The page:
… the cast of Pol Pot all gave authentic, engaging performances, and the ensemble work between them felt refreshingly real.
And indeed, there is much fluid, erudite talk about the nature of social organization and how between the ideal and the reality falls this shadow or that. Robust, meaty content to be sure, if only the discourse were not diluted by capricious splinterings of the “real” with the “unreal.”
Into this maintaining, if not perfectly harmonized, egalitarian community comes a young woman who, while trespassing on their property, steps into a fence post hole and sprains her ankle. Someone finds her and brings her into the house, and the lawyers in the bunch fall all over themselves trying to avoid any treatments that might be actionable in our litigious society. Only Fiver, the supposedly simple-minded, innocent young man, offers her pure, compassionate attention. Like a folk tale filled with strangers met along the road who are not whom they appear to be, the girl’s arrival releases a sort of supernatural, ominous forest spirit who foretells of the group’s coming demise.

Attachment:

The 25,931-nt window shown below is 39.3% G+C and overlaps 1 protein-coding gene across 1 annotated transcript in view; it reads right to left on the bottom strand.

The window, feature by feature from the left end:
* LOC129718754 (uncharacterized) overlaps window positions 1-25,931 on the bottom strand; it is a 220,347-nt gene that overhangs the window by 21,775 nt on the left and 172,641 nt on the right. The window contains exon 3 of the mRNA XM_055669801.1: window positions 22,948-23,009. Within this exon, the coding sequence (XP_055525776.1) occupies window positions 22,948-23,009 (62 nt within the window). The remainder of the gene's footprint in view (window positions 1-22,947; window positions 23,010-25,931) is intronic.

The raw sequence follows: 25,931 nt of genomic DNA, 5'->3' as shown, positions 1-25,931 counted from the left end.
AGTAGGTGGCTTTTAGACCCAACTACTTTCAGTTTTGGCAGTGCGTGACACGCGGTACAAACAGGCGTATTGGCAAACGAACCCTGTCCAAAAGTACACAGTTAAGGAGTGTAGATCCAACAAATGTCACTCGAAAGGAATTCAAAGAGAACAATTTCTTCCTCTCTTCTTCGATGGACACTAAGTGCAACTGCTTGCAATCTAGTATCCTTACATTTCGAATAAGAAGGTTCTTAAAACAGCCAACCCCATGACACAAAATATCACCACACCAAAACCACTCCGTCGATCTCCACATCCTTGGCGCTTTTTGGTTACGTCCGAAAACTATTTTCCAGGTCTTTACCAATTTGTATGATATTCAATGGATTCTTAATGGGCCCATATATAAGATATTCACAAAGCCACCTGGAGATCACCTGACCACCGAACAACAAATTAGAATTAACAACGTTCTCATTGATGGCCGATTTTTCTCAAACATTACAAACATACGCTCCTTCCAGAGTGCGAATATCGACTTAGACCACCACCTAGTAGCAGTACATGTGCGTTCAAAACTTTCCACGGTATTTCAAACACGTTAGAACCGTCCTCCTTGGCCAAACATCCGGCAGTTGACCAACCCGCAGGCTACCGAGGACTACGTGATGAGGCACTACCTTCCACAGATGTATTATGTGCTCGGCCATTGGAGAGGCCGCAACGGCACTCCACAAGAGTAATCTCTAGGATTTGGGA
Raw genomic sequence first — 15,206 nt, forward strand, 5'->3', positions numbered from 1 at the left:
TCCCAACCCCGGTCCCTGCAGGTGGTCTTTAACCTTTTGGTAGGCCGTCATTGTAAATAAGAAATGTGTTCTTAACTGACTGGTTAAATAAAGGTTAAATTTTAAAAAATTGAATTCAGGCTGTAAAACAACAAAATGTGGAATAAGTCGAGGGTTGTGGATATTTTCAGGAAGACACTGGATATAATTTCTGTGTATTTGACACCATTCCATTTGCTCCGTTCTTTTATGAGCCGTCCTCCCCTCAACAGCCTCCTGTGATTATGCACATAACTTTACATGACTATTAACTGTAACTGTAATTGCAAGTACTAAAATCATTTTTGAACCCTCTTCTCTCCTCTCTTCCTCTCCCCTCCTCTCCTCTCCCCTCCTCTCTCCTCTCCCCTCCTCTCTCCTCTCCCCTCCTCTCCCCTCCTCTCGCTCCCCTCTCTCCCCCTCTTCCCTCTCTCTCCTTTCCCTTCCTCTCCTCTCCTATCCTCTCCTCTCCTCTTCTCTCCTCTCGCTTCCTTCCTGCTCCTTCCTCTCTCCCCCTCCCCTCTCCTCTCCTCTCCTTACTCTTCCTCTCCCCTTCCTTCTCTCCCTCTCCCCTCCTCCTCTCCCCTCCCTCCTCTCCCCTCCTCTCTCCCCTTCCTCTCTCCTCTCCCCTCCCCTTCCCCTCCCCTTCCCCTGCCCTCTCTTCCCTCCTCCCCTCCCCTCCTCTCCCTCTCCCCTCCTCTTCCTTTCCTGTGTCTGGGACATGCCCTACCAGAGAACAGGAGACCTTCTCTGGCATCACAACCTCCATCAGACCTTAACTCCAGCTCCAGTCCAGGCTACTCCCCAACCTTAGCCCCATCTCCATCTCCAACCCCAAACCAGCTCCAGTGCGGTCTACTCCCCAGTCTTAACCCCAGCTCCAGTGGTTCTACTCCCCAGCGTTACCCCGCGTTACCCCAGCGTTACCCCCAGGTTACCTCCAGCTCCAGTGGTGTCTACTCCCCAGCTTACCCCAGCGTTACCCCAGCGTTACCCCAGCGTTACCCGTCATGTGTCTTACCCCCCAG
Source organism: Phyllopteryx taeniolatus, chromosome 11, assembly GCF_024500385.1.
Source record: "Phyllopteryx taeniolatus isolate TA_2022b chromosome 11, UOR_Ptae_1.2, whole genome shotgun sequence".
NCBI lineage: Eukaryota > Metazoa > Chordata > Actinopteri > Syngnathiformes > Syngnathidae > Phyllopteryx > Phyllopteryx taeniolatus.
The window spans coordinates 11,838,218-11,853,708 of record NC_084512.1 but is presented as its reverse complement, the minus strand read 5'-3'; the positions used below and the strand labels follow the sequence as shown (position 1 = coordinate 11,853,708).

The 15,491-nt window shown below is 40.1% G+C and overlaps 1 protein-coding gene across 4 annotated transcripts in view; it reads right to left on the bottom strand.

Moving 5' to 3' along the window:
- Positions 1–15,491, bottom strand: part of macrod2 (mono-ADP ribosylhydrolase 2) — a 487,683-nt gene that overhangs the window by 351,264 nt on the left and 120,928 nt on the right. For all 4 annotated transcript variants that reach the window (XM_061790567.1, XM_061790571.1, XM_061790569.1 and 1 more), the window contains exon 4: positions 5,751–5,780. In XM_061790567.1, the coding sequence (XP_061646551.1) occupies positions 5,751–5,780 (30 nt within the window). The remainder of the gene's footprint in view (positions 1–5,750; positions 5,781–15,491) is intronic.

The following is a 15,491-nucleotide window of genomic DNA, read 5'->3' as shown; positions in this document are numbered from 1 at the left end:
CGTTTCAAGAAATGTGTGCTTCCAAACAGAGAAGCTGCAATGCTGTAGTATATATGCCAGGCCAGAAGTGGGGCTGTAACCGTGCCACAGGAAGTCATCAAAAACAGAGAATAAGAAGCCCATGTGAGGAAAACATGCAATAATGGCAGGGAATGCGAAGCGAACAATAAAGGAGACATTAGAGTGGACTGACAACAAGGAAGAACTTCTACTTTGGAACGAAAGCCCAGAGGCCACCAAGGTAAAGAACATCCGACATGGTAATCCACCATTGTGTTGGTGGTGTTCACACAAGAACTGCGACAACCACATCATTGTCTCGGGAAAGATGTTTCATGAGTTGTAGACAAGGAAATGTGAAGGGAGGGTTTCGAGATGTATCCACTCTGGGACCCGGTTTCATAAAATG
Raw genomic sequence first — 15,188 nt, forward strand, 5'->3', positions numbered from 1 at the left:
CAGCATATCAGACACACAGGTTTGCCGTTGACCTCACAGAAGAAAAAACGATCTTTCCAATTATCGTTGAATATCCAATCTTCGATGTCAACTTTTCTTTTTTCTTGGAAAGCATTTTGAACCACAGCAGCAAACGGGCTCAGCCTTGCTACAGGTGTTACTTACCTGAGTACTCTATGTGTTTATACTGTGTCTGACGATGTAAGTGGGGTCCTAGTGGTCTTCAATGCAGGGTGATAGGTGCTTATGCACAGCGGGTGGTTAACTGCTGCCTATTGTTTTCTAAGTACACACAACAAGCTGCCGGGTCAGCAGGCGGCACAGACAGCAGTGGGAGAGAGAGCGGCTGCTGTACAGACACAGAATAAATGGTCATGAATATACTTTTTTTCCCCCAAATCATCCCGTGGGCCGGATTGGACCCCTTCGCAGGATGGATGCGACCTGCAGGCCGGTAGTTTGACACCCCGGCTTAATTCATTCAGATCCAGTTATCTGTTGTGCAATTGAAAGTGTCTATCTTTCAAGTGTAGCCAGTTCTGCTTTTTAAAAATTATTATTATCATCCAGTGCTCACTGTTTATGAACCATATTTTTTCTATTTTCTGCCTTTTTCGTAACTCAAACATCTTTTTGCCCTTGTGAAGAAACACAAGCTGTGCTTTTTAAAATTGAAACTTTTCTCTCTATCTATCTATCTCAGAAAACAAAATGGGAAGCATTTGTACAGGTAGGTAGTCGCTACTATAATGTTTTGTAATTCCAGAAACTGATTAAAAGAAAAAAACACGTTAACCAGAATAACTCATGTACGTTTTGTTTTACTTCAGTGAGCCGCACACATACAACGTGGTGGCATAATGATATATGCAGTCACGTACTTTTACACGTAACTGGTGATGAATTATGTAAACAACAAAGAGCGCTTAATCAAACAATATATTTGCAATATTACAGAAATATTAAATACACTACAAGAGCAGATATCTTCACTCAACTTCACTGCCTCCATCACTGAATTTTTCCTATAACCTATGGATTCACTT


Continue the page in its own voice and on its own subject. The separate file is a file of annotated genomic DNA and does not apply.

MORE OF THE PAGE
And true enough, the girl–and presumably her father (who is alternately also the landlord, the cop, and a previous client of both the acupuncturist and the mechanic)—sues the group (over the fence post hole), and the heavy hand of the law begins to descend upon this idealistic 6-man community. Then, cryptically, the girl is apparently shot and killed in cold blood offstage sometime after the lawsuit has been filed (even though her still-warm body magically appears later in the group’s kitchen.) The detective arrives to question each member of the household, one of whom is the killer. The murder further undermines the collective’s relative equilibrium.